Browsing the internet one day I came across a story about a baby who had received donor breastmilk while in special care. I wasn’t aware such a practice existed so I researched further. Now, here I am, a few weeks down the line expressing my own breast milk into bottles and storing them in my freezer ready to be collected in a few weeks.
I’ve always had a pretty good milk supply (my record is 10 ounces expressed in 20 minutes) so I knew it was something I would be able to do.
There are a few rules to follow – hygiene of course being extremely important – but basically I sterilise my equipment (I use a manual hand pump), express milk, put the expressed milk in a bottle, write my name & date on it, pop it in a bag & store it in my freezer. I also keep a record of my freezer temperature on a daily basis.
When the time comes to collect, a volunteer courier will come from Chester to my house, collect my milk and take it back to Chester. When the courier picks up my first batch of milk I will get a form to have a blood screening test from my doctor to make sure I’m free of infectious diseases.
When the milk is received it is pasteurised and tested for its macronutrient content (its composition of fat, carbohydrate, total solids and calories per 100ml). It is then refrozen and issued to hospitals.
This is probably one of the most time-consuming RAKs for me as it is something I really have to do every day to ensure I can keep providing enough milk (the body’s production of milk works on a supply and demand basis). It’s not a chore though – bizarrely I enjoy watching it collect in the little bottle knowing it will help a sick or premature baby in the future. Also, I see it as a way of giving something back to the NHS. I’m looking forward to my first batch being collected and processed.
Recently my 20 month old scared his baby brother. I saw him look at me for a reaction, his bottom lip pouting, tears in his eyes. He didn’t cry but I could see something in his face: he didn’t like his baby brother being sad.
“It’s ok” I said, “you just got too close”.
He looked back down at his brother who was still whimpering slightly, touched his chest then laid down next to him. He calmed and he leant across and planted a noisy kiss on his lips.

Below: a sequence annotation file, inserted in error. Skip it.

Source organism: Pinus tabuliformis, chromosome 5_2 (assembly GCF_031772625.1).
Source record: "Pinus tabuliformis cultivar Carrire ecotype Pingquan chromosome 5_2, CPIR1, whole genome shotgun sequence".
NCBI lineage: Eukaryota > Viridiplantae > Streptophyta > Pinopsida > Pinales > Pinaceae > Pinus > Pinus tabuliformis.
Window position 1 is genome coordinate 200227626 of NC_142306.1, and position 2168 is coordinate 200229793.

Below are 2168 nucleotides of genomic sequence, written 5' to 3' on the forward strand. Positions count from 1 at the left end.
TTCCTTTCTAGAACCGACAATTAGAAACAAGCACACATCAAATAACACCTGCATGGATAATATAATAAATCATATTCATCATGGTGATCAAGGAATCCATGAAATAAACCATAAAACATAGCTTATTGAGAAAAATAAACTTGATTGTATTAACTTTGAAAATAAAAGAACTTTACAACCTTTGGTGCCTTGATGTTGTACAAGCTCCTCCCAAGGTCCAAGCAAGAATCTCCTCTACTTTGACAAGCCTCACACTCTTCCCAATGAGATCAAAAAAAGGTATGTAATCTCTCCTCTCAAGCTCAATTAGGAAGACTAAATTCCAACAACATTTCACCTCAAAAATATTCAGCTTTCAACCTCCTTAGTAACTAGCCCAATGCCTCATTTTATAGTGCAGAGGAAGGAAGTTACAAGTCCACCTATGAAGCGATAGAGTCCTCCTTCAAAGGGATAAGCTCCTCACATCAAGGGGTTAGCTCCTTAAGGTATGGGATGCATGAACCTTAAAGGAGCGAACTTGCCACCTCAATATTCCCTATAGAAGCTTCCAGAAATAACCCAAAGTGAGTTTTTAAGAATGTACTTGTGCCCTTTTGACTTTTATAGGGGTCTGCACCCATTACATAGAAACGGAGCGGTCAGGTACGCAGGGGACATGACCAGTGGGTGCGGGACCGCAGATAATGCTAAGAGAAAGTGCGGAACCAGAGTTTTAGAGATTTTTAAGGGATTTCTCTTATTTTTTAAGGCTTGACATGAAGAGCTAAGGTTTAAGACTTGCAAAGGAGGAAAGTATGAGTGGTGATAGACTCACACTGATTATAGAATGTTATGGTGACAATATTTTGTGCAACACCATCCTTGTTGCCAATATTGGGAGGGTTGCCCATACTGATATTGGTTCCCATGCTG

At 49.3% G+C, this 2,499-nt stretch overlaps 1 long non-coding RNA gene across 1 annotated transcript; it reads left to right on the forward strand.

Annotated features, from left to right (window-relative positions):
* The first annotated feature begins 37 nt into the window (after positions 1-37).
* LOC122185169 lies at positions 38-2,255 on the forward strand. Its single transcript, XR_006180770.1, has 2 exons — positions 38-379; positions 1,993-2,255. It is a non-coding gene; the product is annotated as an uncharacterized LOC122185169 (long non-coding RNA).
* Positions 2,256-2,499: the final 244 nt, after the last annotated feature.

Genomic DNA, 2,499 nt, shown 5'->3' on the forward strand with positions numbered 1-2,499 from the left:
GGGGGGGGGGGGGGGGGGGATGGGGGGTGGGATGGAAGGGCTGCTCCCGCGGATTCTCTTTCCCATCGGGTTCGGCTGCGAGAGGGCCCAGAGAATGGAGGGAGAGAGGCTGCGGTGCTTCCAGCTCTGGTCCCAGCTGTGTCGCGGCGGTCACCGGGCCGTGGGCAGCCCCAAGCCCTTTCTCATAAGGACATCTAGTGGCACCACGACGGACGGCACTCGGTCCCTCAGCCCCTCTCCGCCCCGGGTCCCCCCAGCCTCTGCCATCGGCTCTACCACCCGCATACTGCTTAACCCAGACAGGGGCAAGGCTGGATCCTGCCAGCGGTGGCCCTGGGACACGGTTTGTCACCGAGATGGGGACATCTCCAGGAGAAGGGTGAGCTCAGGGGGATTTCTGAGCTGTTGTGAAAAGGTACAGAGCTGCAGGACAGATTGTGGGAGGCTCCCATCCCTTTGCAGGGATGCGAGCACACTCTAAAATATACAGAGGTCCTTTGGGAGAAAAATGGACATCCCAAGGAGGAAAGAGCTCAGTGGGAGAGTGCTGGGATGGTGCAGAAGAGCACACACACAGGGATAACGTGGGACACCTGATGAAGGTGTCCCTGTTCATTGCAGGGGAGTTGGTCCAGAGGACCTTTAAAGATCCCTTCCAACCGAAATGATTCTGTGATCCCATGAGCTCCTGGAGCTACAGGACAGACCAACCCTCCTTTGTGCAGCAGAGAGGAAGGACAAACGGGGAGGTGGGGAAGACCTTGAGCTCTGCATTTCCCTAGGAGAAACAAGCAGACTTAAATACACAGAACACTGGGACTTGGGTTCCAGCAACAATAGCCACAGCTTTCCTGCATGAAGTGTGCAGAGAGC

This observation got me thinking about the nature of kindness. Are people born kind or do they learn kindness? We talk a lot about growing up around her kindness but are we kind because we’re part of her or because we were brought up by her? Is kindness innate or learned? I decided to look into it and my research first took me to the work of psychologist Michael Tomasello.
I read a study called Altruistic Helping in Human Infants and Young Chimpanzees and one of the first paragraphs drew my attention:
This was exactly what I had observed with my son this morning.
The research in this paper shows that although human infants help and cooperate more than other animal species (even with strangers and when they receive no benefit in return) other primates also show similar tendencies, albeit on a smaller scale. This research suggests therefore that altruism was present in some form in our common ancestor, thus demonstrating its innateness.
A later study, however, showed some flaws in Tomasello’s argument. Two professors Rodolfo Cortes Barragan and Carol S. Dweck carried out similar experiments only this time there was a control group in which the people carrying out the experiment interacted differently with the infants during the ‘warm up’ getting-to-know-you part. The experiments concluded that toddlers learn social cues very quickly and the short amount of ‘warm up’ time before the experiment in the initial study primed the toddlers into an altruistic mindset. The full study is here.
After reading both studies it is my belief that we are born with the ability to be kind but to what extent is developed by how we are nurtured. I like to think therefore, that we, LJM1 & I, are kind not only because we are part of her, but because of how she nurtured us. I’m hopeful that all the little Love Join Mes will inherit her kindness; they will certainly be nurtured with it.